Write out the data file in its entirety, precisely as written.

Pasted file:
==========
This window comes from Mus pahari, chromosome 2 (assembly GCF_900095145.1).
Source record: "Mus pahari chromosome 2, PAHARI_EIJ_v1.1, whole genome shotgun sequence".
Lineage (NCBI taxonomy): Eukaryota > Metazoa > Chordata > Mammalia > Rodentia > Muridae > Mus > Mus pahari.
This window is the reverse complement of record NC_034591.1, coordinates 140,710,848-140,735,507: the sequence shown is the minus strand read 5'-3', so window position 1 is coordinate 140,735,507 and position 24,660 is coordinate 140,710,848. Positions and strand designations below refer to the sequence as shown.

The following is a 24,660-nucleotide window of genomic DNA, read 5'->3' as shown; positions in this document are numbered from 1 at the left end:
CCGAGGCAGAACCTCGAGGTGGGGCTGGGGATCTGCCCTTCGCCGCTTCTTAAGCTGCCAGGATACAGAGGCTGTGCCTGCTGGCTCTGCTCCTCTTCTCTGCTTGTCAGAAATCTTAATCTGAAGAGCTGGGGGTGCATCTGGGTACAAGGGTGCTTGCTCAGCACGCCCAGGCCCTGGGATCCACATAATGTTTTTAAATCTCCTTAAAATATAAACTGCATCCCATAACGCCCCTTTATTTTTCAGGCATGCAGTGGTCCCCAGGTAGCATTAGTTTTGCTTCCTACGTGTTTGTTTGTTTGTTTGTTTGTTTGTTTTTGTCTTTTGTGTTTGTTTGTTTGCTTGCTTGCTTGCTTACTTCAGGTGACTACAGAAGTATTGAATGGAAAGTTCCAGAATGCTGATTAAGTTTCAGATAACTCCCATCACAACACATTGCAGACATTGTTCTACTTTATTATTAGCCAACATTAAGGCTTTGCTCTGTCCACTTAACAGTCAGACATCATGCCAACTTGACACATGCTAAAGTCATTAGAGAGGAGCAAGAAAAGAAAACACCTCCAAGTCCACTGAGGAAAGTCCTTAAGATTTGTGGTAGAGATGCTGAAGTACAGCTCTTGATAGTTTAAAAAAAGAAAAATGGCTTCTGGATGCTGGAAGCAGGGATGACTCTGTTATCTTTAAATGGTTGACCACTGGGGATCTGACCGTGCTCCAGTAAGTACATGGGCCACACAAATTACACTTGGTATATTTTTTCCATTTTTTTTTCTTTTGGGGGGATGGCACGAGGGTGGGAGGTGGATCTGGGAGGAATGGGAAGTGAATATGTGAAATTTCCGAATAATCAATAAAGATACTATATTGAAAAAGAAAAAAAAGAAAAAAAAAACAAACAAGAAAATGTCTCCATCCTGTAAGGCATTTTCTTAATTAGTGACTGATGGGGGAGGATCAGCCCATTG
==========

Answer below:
This window comes from Mus pahari, chromosome 2 (assembly GCF_900095145.1).
Source record: "Mus pahari chromosome 2, PAHARI_EIJ_v1.1, whole genome shotgun sequence".
Lineage (NCBI taxonomy): Eukaryota > Metazoa > Chordata > Mammalia > Rodentia > Muridae > Mus > Mus pahari.
This window is the reverse complement of record NC_034591.1, coordinates 140,710,848-140,735,507: the sequence shown is the minus strand read 5'-3', so window position 1 is coordinate 140,735,507 and position 24,660 is coordinate 140,710,848. Positions and strand designations below refer to the sequence as shown.

The following is a 24,660-nucleotide window of genomic DNA, read 5'->3' as shown; positions in this document are numbered from 1 at the left end:
CCGAGGCAGAACCTCGAGGTGGGGCTGGGGATCTGCCCTTCGCCGCTTCTTAAGCTGCCAGGATACAGAGGCTGTGCCTGCTGGCTCTGCTCCTCTTCTCTGCTTGTCAGAAATCTTAATCTGAAGAGCTGGGGGTGCATCTGGGTACAAGGGTGCTTGCTCAGCACGCCCAGGCCCTGGGATCCACATAATGTTTTTAAATCTCCTTAAAATATAAACTGCATCCCATAACGCCCCTTTATTTTTCAGGCATGCAGTGGTCCCCAGGTAGCATTAGTTTTGCTTCCTACGTGTTTGTTTGTTTGTTTGTTTGTTTGTTTTTGTCTTTTGTGTTTGTTTGTTTGCTTGCTTGCTTGCTTACTTCAGGTGACTACAGAAGTATTGAATGGAAAGTTCCAGAATGCTGATTAAGTTTCAGATAACTCCCATCACAACACATTGCAGACATTGTTCTACTTTATTATTAGCCAACATTAAGGCTTTGCTCTGTCCACTTAACAGTCAGACATCATGCCAACTTGACACATGCTAAAGTCATTAGAGAGGAGCAAGAAAAGAAAACACCTCCAAGTCCACTGAGGAAAGTCCTTAAGATTTGTGGTAGAGATGCTGAAGTACAGCTCTTGATAGTTTAAAAAAAGAAAAATGGCTTCTGGATGCTGGAAGCAGGGATGACTCTGTTATCTTTAAATGGTTGACCACTGGGGATCTGACCGTGCTCCAGTAAGTACATGGGCCACACAAATTACACTTGGTATATTTTTTCCATTTTTTTTTCTTTTGGGGGGATGGCACGAGGGTGGGAGGTGGATCTGGGAGGAATGGGAAGTGAATATGTGAAATTTCCGAATAATCAATAAAGATACTATATTGAAAAAGAAAAAAAAGAAAAAAAAAACAAACAAGAAAATGTCTCCATCCTGTAAGGCATTTTCTTAATTAGTGACTGATGGGGGAGGATCAGCCCATTG